Castro's Secrets: Cuban Intelligence, the CIA, and the Assassination of John F. Kennedy

Author:   Brian Latell
Publisher:   Palgrave Macmillan
ISBN:  

9781137278418


Pages:   304
Publication Date:   12 July 2013
Format:   Paperback
Availability:   In stock   Availability explained
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Castro's Secrets: Cuban Intelligence, the CIA, and the Assassination of John F. Kennedy


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Overview

Published to glowing reviews, thisriveting narrative takes us back to when the Cuban Revolution was young and offers a new and surprising look at Fidel Castro. Drawing on interviews with high-level defectors from Cuban intelligence, Cuba expert Brian Latell creates a vivid narrative that chronicles Castro's crimes from his university days through nearly 50 years in power. As Cuba's supreme spymaster Fidel built up an intelligence system that became one of best and most aggressive anywhere. Latell argues that the CIA grossly underestimated the Cubans' extraordinary abilities to run moles and double agents and to penetrate the highest levels of American institutions. He reveals new details about the CIA's most deplorable plots against Cuba and shocking new findings about what Fidel actually knew of Lee Harvey Oswald prior to the assassination of John F. Kennedy.

Full Product Details

Author:   Brian Latell
Publisher:   Palgrave Macmillan
Imprint:   Palgrave Macmillan
Dimensions:   Width: 15.50cm , Height: 1.80cm , Length: 23.30cm
Weight:   0.329kg
ISBN:  

9781137278418


ISBN 10:   1137278412
Pages:   304
Publication Date:   12 July 2013
Audience:   General/trade ,  General
Format:   Paperback
Publisher's Status:   Active
Availability:   In stock   Availability explained
We have confirmation that this item is in stock with the supplier. It will be ordered in for you and dispatched immediately.

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Reviews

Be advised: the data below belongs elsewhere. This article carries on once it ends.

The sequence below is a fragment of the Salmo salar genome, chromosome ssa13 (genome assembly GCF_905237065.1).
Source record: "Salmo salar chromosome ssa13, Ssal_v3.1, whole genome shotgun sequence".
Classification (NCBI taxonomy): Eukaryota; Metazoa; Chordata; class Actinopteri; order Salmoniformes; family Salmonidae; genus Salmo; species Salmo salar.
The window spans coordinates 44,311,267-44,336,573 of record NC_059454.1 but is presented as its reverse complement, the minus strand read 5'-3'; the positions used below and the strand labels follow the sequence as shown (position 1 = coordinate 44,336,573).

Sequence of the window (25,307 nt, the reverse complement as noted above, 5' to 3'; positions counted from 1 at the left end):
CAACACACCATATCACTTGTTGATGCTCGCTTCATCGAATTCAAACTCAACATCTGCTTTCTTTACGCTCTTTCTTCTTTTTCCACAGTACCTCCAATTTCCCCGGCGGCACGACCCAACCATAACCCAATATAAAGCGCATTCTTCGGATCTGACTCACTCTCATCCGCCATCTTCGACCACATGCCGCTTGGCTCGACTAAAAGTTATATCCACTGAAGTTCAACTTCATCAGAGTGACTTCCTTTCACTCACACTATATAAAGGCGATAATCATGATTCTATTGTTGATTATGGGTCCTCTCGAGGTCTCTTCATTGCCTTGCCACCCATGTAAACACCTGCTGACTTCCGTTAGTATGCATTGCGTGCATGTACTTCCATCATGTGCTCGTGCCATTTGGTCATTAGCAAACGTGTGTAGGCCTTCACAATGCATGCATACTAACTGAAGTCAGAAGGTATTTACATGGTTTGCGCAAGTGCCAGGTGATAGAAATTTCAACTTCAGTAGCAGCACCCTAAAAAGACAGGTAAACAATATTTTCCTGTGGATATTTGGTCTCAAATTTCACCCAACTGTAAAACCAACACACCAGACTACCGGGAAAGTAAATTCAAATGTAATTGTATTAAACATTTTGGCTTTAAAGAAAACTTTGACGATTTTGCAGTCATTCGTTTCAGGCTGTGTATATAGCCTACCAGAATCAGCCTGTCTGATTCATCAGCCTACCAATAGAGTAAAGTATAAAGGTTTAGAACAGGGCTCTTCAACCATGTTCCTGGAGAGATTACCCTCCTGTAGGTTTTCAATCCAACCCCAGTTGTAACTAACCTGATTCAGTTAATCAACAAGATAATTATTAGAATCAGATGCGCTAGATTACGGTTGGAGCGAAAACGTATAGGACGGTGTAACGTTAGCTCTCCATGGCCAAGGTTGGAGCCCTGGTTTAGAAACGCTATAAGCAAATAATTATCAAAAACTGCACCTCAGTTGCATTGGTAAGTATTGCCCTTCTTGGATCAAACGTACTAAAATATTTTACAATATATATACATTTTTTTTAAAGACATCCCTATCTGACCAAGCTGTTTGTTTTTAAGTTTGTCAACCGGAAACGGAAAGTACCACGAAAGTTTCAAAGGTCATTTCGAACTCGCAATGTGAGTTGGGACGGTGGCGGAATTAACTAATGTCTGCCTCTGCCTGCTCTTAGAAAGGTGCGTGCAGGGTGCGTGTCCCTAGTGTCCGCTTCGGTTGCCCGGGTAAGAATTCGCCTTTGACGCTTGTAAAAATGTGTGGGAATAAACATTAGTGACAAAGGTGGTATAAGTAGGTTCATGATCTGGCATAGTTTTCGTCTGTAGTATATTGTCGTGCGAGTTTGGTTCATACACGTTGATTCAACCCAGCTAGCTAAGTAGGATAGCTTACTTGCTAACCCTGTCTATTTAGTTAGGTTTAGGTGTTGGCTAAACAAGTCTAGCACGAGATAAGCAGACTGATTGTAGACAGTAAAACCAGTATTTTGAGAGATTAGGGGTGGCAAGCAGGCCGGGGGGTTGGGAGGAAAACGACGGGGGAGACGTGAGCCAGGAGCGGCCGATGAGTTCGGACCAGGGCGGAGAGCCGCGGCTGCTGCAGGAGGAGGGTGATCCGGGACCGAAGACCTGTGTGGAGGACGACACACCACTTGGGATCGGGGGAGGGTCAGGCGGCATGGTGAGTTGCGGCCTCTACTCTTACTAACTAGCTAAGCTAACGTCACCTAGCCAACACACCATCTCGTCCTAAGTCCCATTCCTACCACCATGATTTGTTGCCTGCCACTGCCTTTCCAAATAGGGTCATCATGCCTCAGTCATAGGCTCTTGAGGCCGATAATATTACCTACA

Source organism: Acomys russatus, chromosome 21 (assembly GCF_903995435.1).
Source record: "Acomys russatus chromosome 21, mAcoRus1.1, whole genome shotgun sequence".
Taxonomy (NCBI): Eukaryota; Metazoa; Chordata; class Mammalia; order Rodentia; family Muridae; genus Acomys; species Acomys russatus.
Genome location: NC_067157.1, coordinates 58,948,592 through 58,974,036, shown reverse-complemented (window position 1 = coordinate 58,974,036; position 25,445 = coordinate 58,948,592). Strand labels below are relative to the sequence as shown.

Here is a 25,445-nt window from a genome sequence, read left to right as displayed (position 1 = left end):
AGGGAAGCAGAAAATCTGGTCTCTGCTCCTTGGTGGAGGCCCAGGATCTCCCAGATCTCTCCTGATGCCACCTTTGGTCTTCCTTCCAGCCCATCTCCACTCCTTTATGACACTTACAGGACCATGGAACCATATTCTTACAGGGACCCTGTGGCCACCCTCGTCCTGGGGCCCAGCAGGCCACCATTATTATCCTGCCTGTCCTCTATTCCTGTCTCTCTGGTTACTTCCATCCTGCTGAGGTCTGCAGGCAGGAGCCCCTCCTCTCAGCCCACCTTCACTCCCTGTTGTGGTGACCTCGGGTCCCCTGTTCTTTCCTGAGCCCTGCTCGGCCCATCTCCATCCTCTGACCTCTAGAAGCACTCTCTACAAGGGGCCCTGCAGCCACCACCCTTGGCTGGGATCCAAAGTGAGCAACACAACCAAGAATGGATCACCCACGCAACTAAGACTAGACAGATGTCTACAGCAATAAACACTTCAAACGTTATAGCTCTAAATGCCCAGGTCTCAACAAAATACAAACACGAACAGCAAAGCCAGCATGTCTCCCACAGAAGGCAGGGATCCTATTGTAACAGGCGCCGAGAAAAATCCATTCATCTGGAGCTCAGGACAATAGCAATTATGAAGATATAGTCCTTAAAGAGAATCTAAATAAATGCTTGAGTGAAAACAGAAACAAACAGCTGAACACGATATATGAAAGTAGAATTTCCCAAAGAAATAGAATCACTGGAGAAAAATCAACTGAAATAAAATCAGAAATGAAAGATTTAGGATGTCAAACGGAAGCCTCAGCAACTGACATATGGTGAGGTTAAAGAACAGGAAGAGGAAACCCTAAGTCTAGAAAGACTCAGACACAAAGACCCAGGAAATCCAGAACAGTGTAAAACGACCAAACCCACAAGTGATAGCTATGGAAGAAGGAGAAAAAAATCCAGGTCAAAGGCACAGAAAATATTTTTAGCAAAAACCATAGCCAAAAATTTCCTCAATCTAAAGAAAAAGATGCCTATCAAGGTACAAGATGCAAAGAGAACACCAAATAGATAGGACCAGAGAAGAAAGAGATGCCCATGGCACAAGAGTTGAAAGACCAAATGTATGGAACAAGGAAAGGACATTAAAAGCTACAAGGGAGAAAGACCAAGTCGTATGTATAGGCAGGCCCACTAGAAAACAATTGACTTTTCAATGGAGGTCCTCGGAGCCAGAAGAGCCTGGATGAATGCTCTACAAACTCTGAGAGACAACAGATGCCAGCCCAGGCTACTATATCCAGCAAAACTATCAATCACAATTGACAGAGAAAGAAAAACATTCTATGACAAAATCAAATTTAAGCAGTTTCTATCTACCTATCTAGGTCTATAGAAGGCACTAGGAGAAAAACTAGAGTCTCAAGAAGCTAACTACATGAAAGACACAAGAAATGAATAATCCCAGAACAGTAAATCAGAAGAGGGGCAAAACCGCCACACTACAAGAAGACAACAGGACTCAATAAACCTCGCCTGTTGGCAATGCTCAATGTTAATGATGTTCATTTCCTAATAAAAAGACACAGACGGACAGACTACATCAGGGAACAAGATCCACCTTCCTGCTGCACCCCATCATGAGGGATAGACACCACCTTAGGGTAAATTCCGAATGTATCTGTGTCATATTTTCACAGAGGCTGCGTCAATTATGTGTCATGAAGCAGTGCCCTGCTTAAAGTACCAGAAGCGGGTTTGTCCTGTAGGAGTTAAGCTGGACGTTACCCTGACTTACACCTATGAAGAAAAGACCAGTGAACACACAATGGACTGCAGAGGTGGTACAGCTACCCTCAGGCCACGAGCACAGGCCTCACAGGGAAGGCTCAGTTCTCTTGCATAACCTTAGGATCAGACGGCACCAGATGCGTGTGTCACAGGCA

<p> Attention-getting... point[s] to crucial unresolved questions that still trouble our national soul. -- Slate <p> Brilliant . . . This unique book not only traces Fidel Castro's extraordinary intelligence service and its acts against the U.S., but it also analyzes America's -- and especially the overeager Kennedy boys' -- attempts to kill Castro . . . informative (and wonderfully readable) . . . Latell's book, enhanced by the author's rich experience, radar-like understanding of the peculiar people involved and mastery of history, is an important contribution to understanding this crucial period that changed us much more than we imagine. --Georgie Anne Geyer, The Columbus Dispatch <p> Castro's Secrets begins like a slow murder mystery then builds damning fact after damning fact into a conclusive, ground-breaking portrait, based on firsthand sources, of how the Cuban strongman--in all his evil brilliance--frequently ran circles around the CIA . . . The most interesting parts of his narrative revolve around how much Castro knew about the plot to kill Kennedy, and a parallel attempt, on the part of the CIA, to assassinate the Cuban dictator . . . One of the successes of Castro's Secrets is that it offers readers a view of both sides of the shadow war. -- The Daily Beast <p> A fascinating study of Castro's intelligence network and its early battles with the CIA to secure Castro's hold on power. --The Sunday Times<p> Britan Latell, for four decades the CIA's ranking authority on all matters Castro and Cuban, has ripped the shroud off the circumstances behind one of the more flagrant instances of journalistic malpractice ever in the Washington media. -- The Washington Times <p> Authoritative expose ...[and] a lively and revealing account of the long intelligence war between the U.S. and Cuba. -- Publishers Weekly <p> [Latell] offers considerable information about how the U.S. government tried continually to overthrow the Castro regime, including plans that cou